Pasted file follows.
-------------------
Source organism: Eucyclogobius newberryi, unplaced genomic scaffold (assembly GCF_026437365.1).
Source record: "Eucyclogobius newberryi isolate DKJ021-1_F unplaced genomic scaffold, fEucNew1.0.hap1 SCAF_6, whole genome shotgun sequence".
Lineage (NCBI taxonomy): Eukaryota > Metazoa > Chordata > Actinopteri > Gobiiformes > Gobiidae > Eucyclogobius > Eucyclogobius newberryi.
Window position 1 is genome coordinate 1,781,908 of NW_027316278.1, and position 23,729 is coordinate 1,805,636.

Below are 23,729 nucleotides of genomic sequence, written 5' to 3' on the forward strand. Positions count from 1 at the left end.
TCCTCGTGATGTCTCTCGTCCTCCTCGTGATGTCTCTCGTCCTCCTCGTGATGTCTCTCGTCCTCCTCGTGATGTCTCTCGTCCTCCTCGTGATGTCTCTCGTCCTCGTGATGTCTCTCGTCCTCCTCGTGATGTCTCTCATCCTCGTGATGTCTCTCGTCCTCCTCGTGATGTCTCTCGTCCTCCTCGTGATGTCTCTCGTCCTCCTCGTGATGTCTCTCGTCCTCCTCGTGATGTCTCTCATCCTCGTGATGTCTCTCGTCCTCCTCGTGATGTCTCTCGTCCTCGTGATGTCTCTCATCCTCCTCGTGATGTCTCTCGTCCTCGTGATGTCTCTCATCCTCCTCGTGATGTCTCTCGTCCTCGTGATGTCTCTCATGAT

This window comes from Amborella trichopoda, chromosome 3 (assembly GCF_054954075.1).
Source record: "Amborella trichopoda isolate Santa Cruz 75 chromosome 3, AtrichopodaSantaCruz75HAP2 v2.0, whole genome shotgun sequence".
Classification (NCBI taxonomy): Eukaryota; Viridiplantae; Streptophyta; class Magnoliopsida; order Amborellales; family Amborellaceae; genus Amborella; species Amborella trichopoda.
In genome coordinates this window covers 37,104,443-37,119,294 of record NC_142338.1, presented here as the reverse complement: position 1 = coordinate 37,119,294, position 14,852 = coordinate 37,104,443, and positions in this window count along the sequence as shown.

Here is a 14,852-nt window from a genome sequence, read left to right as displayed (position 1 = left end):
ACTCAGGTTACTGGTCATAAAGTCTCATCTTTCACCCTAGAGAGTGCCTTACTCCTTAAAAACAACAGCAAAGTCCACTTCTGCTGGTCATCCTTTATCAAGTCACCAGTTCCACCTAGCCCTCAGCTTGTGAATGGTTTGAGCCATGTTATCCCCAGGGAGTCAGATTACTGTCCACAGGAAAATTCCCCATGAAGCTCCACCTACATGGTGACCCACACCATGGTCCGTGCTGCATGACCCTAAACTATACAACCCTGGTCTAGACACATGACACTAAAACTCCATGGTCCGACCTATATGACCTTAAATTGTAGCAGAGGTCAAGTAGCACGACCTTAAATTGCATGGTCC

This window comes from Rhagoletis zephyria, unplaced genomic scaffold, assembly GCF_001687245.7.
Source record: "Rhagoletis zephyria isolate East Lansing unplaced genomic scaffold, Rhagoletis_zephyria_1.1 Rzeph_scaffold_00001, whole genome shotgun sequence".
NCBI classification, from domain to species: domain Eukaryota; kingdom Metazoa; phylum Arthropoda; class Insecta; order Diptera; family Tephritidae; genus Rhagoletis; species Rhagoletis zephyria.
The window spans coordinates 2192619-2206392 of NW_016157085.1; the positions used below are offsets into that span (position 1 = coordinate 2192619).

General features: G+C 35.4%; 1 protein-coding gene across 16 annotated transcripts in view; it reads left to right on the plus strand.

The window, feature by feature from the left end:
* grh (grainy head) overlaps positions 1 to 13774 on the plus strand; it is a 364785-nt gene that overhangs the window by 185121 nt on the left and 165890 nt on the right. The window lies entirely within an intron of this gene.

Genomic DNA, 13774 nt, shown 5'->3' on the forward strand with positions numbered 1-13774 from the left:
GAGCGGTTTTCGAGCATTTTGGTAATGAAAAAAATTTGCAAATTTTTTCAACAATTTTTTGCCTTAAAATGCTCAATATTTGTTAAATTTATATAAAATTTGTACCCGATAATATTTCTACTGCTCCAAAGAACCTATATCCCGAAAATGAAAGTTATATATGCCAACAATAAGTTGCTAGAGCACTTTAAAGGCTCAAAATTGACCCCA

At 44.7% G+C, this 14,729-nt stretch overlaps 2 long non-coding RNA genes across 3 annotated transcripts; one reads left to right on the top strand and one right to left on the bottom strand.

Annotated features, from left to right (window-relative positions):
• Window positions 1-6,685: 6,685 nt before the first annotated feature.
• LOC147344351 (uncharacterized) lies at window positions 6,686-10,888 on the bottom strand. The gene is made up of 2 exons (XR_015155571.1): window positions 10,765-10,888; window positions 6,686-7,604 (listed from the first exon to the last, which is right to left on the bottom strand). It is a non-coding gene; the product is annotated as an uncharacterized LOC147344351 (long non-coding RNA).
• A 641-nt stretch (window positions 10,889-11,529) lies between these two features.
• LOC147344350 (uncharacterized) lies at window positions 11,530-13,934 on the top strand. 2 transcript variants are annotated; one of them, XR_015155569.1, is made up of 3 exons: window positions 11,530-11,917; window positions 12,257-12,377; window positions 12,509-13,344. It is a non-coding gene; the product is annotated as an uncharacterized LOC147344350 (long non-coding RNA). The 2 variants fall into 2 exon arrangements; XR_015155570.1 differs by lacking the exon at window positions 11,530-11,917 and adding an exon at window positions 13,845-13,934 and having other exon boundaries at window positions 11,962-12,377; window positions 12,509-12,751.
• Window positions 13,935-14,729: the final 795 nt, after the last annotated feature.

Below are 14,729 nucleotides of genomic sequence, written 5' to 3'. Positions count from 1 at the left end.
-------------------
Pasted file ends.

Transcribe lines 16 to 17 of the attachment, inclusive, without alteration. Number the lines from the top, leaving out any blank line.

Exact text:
The window spans coordinates 2192619-2206392 of NW_016157085.1; the positions used below are offsets into that span (position 1 = coordinate 2192619).

General features: G+C 35.4%; 1 protein-coding gene across 16 annotated transcripts in view; it reads left to right on the plus strand.